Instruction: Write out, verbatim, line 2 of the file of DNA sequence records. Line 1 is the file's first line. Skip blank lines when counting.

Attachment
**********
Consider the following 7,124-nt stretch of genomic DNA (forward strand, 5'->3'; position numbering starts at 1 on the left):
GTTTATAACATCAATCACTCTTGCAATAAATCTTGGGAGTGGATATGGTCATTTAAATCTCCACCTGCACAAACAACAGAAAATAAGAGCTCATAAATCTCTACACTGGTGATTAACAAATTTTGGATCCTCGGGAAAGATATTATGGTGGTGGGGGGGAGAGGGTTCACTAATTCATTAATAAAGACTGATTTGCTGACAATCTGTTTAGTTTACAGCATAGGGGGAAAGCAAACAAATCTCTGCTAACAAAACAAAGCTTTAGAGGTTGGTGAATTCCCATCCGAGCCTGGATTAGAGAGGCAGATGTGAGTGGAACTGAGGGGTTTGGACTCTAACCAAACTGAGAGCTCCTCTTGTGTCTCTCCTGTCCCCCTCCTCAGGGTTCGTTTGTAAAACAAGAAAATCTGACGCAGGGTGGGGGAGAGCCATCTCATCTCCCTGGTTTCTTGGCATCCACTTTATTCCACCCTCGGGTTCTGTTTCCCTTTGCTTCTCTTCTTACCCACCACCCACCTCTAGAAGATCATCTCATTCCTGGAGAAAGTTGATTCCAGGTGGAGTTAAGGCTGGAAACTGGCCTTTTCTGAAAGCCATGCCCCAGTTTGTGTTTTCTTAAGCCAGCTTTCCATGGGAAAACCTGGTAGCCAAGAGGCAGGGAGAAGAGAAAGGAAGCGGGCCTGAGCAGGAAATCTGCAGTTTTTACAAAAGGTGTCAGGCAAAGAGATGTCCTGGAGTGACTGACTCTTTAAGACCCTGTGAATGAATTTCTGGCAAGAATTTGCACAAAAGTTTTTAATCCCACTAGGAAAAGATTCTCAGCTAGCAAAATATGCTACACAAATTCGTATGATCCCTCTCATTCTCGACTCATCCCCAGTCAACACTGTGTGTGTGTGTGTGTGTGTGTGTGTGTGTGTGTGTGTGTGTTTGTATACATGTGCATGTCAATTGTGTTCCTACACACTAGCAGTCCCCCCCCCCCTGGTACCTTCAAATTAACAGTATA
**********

GTTTATAACATCAATCACTCTTGCAATAAATCTTGGGAGTGGATATGGTCATTTAAATCTCCACCTGCACAAACAACAGAAAATAAGAGCTCATAAATCTCTACACTGGTGATTAACAAATTTTGGATCCTCGGGAAAGATATTATGGTGGTGGGGGGGAGAGGGTTCACTAATTCATTAATAAAGACTGATTTGCTGACAATCTGTTTAGTTTACAGCATAGGGGGAAAGCAAACAAATCTCTGCTAACAAAACAAAGCTTTAGAGGTTGGTGAATTCCCATCCGAGCCTGGATTAGAGAGGCAGATGTGAGTGGAACTGAGGGGTTTGGACTCTAACCAAACTGAGAGCTCCTCTTGTGTCTCTCCTGTCCCCCTCCTCAGGGTTCGTTTGTAAAACAAGAAAATCTGACGCAGGGTGGGGGAGAGCCATCTCATCTCCCTGGTTTCTTGGCATCCACTTTATTCCACCCTCGGGTTCTGTTTCCCTTTGCTTCTCTTCTTACCCACCACCCACCTCTAGAAGATCATCTCATTCCTGGAGAAAGTTGATTCCAGGTGGAGTTAAGGCTGGAAACTGGCCTTTTCTGAAAGCCATGCCCCAGTTTGTGTTTTCTTAAGCCAGCTTTCCATGGGAAAACCTGGTAGCCAAGAGGCAGGGAGAAGAGAAAGGAAGCGGGCCTGAGCAGGAAATCTGCAGTTTTTACAAAAGGTGTCAGGCAAAGAGATGTCCTGGAGTGACTGACTCTTTAAGACCCTGTGAATGAATTTCTGGCAAGAATTTGCACAAAAGTTTTTAATCCCACTAGGAAAAGATTCTCAGCTAGCAAAATATGCTACACAAATTCGTATGATCCCTCTCATTCTCGACTCATCCCCAGTCAACACTGTGTGTGTGTGTGTGTGTGTGTGTGTGTGTGTGTGTGTGTGTTTGTATACATGTGCATGTCAATTGTGTTCCTACACACTAGCAGTCCCCCCCCCCCTGGTACCTTCAAATTAACAGTATA